Dying on the Battlefield

Douglas P. McManaman
Homily: Solemnity of Christ the King
Nov. 18, 2020
Reproduced with Permission

Christ is king. But what does that mean exactly? To shed some light on this, let me just say that each one of us who has been baptized has been anointed priest, prophet and king - that anointing is a part of the rite of baptism. Each one of us here is priest - I refer of course to the Royal Priesthood of the Faithful. As priest, we offer our lives in sacrifice; we no longer belong to ourselves, but to Christ, the high priest who offers himself to his Father. Each one of us shares in Christ's prophetic office; we have a serious obligation to proclaim the truth of the gospel, the good news of his death and resurrection - not to mention the truths that follow from it - , and we do that by our lives and our words. And finally, each one of us shares in the kingship of Christ.

A king is one who reigns over a kingdom. Christ the king defeated the kingdom of darkness in his life, death and resurrection, and so He is Lord over all creation and all humanity (Col 1, 15-16). If he is our king, he governs us; he is Lord over our lives. The fundamental duty of a Christian is to allow Christ to rule over him, to allow Christ, not the world, to govern his choices. Unfortunately, a good number of Christians allow their thinking to be molded by the world, that is, they allow their views to be shaped by the popular media; the result is that many Christians think like everyone else. Lacking the shrewdness that characterizes the children of darkness, they trust too readily in media narratives, spun by those who are of the world, not of Christ. That is why such Christians don't stand out from the world; for they are not set apart. But we are called to be a people set apart. The very word 'sacred' means set apart; we are called to be a holy people, a people that radiates a radical difference, and that happens when Christ becomes our king, when we allow him to reign over our lives, or in other words, when we become living members of his Mystical Body.

At this moment in history, Christ does not reign in the world. Not yet. He is Lord of all, Lord of creation; he is king of the universe. Although he reigns in the Church, he does not yet reign over the entire world; for the world has not allowed him to. There is still rebellion. The world is at war, and Christ is at the center of that war. He is the reason for it. In the book of Revelation, we read: "the dragon became angry with the woman and went off to wage war against the rest of her offspring, those who keep God's commandments and bear witness to Jesus" (Rev 12, 17).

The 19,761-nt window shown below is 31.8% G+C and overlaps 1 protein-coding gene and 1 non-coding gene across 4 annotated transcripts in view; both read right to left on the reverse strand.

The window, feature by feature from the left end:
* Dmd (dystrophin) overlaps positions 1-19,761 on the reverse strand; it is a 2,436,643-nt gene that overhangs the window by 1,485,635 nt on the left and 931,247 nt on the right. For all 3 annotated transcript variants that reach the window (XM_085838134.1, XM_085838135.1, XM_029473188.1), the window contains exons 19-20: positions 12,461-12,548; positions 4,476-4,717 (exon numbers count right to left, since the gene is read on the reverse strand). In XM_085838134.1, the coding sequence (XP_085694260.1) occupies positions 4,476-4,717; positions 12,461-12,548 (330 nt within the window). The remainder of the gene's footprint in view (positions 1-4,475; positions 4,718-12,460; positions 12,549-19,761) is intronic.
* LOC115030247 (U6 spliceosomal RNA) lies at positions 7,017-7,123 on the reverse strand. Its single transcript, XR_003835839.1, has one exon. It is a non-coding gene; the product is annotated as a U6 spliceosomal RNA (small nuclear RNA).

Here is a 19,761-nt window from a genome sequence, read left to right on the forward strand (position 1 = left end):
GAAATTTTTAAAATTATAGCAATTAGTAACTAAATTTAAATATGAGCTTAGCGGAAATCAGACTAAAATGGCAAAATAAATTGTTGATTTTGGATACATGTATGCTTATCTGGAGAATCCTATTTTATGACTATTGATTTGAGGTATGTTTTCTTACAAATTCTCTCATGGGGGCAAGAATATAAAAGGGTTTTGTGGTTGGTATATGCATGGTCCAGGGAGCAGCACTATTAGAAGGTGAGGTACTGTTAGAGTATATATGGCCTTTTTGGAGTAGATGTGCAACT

There is no getting around it: there is a war against the Church, the Mystical Body of Christ. To be sure of this, consider the Second Reading: "For he must reign until he has put all his enemies under his feet. The last enemy to be destroyed is death. When everything is subject to him, then the Son himself will also be subjected to the one who subjected everything to him, so that God may be all in all." In other words, he still has enemies that he is in the process of defeating, and death is the final enemy. His purpose is to bring everything into subjection to him; then he will hand everything over to his God and Father, when he has destroyed every sovereignty and every authority and power.

But how does our king fight this war? The weapon by which he defeated the kingdom of darkness is the cross that he carried on Good Friday. He came among us as servant; at the end of time, however, he will come in glory, with power. The choice each one of us has before us at this time is whether or not to join him in that battle. Just because we have been baptized, confirmed, or even ordained does not necessarily mean we have chosen to join him in battle. We can still reject that identity as king that we received in baptism even though we come to Mass or even preside at Mass as a bishop or priest. One must actively choose to fight alongside Christ the king. And this is a difficult battle, so difficult that Paul said: "With all prayer and supplication, pray at every opportunity in the Spirit...that speech may be given me to open my mouth, to make known with boldness the mystery of the gospel for which I am an ambassador in chains, so that I may have the courage to speak as I must" (Eph 6, 19). Many today have lost that courage and do not open their mouths to say anything that remotely requires a bold spirit.